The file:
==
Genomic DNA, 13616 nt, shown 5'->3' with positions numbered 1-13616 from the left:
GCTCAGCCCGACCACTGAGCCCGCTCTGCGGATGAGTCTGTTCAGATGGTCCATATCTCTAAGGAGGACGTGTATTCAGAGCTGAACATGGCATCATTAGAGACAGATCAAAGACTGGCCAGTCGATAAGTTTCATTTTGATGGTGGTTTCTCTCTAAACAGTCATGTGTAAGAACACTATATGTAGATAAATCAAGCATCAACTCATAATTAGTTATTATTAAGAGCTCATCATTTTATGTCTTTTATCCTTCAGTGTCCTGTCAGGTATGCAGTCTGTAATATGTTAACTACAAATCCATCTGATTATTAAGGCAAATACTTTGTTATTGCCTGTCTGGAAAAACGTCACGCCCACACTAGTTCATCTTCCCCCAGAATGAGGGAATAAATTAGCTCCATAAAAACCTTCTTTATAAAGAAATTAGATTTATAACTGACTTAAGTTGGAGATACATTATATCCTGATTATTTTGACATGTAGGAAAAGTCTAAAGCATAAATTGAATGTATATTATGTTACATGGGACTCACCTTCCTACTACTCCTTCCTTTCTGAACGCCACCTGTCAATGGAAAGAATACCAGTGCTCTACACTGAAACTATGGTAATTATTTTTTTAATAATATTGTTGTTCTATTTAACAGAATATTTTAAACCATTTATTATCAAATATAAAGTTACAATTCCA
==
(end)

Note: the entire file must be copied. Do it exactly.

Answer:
Genomic DNA, 13616 nt, shown 5'->3' with positions numbered 1-13616 from the left:
GCTCAGCCCGACCACTGAGCCCGCTCTGCGGATGAGTCTGTTCAGATGGTCCATATCTCTAAGGAGGACGTGTATTCAGAGCTGAACATGGCATCATTAGAGACAGATCAAAGACTGGCCAGTCGATAAGTTTCATTTTGATGGTGGTTTCTCTCTAAACAGTCATGTGTAAGAACACTATATGTAGATAAATCAAGCATCAACTCATAATTAGTTATTATTAAGAGCTCATCATTTTATGTCTTTTATCCTTCAGTGTCCTGTCAGGTATGCAGTCTGTAATATGTTAACTACAAATCCATCTGATTATTAAGGCAAATACTTTGTTATTGCCTGTCTGGAAAAACGTCACGCCCACACTAGTTCATCTTCCCCCAGAATGAGGGAATAAATTAGCTCCATAAAAACCTTCTTTATAAAGAAATTAGATTTATAACTGACTTAAGTTGGAGATACATTATATCCTGATTATTTTGACATGTAGGAAAAGTCTAAAGCATAAATTGAATGTATATTATGTTACATGGGACTCACCTTCCTACTACTCCTTCCTTTCTGAACGCCACCTGTCAATGGAAAGAATACCAGTGCTCTACACTGAAACTATGGTAATTATTTTTTTAATAATATTGTTGTTCTATTTAACAGAATATTTTAAACCATTTATTATCAAATATAAAGTTACAATTCCA